overnight: A sheet published by the racing secretary’s office listing the entries for an upcoming racing card.
pacesetter: The horse who is running in front or in the lead.
Paddock: The area where horses are saddled, mounted by their jockeys and paraded before heading to the track.
pari-mutuel(s): A form of wagering originated in 1865 by Frenchman Pierre Oller, in which all money bet is divided up among those who have winning tickets, after taxes, takeout and other deductions are made. Oller called his system parier mutuel meaning “mutual stake” or “betting among ourselves.” As this wagering method was adopted in England, it became known as Paris mutuels, and soon after, pari-mutuels.
parlay: A multi-race bet in which all winnings are subsequently wagered on each succeeding race.
past performances: A horse’s racing record, earnings, bloodlines and other data, presented in composite form.
pedigree: a horse’s heritage or bloodlines. A horse with a “pedigree” is considered a “purebred” meaning he/she is not of mixed heritage. The purest and oldest breed of domestic horse is the Arabian—and all other breeds (including Thoroughbreds) can trace their lines back to the Arabian Horse.
photo finish: A result so close it is necessary to use the finish-line camera to determine the order of finish.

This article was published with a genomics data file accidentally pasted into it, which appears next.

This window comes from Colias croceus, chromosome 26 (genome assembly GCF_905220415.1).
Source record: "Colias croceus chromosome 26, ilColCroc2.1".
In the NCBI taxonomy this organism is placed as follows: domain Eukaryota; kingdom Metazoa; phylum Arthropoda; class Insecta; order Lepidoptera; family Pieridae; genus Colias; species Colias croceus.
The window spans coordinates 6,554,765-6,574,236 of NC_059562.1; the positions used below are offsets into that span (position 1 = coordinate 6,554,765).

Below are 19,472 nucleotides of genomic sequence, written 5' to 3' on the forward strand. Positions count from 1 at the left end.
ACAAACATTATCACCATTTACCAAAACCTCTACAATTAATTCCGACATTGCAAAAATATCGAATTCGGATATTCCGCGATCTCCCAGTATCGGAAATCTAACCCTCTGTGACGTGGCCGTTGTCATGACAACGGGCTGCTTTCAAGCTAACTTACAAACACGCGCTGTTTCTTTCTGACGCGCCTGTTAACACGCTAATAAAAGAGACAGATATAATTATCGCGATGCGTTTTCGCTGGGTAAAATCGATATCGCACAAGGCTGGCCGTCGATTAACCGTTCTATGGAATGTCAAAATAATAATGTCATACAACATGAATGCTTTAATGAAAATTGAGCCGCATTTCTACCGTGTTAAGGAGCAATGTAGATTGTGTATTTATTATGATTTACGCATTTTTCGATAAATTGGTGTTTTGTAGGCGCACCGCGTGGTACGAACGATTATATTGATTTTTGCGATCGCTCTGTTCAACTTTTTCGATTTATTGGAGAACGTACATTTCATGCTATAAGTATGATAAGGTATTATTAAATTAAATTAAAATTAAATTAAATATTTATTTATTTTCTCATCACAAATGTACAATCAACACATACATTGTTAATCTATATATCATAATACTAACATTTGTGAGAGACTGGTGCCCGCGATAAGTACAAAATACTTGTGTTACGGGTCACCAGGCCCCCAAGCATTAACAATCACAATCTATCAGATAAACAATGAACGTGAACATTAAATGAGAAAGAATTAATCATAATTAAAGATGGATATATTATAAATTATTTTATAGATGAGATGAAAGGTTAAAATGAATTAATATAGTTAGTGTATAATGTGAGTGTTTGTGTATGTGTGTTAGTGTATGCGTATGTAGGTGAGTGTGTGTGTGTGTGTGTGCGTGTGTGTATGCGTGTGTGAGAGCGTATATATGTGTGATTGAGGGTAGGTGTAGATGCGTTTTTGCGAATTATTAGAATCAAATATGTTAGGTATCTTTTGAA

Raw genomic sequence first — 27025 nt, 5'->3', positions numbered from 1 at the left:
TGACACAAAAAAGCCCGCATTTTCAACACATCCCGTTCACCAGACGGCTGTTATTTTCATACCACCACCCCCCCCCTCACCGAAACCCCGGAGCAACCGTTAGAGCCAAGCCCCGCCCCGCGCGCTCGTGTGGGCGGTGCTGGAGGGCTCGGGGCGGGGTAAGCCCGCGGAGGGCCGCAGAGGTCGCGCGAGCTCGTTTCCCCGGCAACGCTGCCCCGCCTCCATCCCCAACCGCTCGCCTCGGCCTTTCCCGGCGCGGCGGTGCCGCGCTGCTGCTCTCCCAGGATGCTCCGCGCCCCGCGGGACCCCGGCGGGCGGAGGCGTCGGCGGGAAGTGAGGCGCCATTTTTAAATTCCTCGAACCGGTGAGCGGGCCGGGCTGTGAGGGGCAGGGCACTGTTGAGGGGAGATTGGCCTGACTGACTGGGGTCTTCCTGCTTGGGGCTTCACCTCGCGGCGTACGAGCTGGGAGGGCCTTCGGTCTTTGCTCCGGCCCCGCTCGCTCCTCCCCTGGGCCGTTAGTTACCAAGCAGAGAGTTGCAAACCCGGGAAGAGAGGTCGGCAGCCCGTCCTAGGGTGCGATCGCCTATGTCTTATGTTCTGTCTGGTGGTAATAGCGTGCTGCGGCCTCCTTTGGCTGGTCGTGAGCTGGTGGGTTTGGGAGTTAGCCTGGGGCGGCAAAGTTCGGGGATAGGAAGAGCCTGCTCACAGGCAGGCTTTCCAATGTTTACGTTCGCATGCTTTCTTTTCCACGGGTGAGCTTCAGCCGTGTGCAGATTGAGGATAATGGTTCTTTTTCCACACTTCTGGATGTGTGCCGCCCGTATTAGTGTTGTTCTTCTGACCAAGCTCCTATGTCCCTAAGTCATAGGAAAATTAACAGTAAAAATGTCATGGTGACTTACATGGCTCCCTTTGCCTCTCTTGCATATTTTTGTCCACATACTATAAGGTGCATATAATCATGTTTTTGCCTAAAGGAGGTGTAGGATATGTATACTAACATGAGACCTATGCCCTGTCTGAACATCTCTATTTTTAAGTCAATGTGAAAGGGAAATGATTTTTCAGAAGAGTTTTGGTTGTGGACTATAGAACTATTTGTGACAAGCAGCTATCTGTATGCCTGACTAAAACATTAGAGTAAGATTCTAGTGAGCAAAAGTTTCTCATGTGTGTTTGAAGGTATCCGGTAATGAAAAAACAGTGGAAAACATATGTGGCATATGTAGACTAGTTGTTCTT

Pick 3 (P3): Type of wagering calling for the selection of winners of three consecutive races.
Pick 4 (P4): Type of wagering calling for the selection of winners of four consecutive races.
place: Betting a horse to finish first or second.
post: 1) Noun—The starting point for a race. 2) Abbreviation for the phrase, post position as in “He drew post four.” 3) Verb—to record a win as in “He’s posted 10 wins in 14 starts.”
purse: The total monetary amount distributed after a race to the owners of the entrants who have finished in the (usually) top four or five positions. Some racing jurisdictions may pay purse money through other places.
quinella: Wager in which the first two finishers must be picked in either order. See exacta box.
rabbit: A speed horse expected to set a fast pace to help the chances of her/his stablemate.
racing secretary: Official who drafts conditions of races and assigns weights for handicap events.
rail: The barrier on either side of the racing strip. During a race, the rail to which is referred is only that which is closest to the #1 position in the gate. Also known as the fence.
saddle: A thoroughbred racing saddle is the lightest saddle used, weighing less than two pounds.
saddle cloth: A cotton cloth which goes under the saddle to absorb sweat.
schooling: Process of familiarizing a horse with the starting gate and teaching her/him racing practices. A horse may also be schooled in the paddock. In steeplechasing, schooling refers particularly to teaching a horse to jump.
scratch: To be taken out of a race before it starts. Trainers usually scratch horses due to adverse track conditions or a horse's adverse health. A veterinarian can scratch a horse at any time.
show: Betting a horse to finish in first, second or third place.
silks: Jacket and cap worn by riders to designate the owner of a horse. They are stored in the Silks Room.
simulcast: A simultaneous live television transmission of a race to other tracks, off-track betting offices or other outlets for the purpose of wagering.
sire: Noun: The male parent. Verb: To beget foals.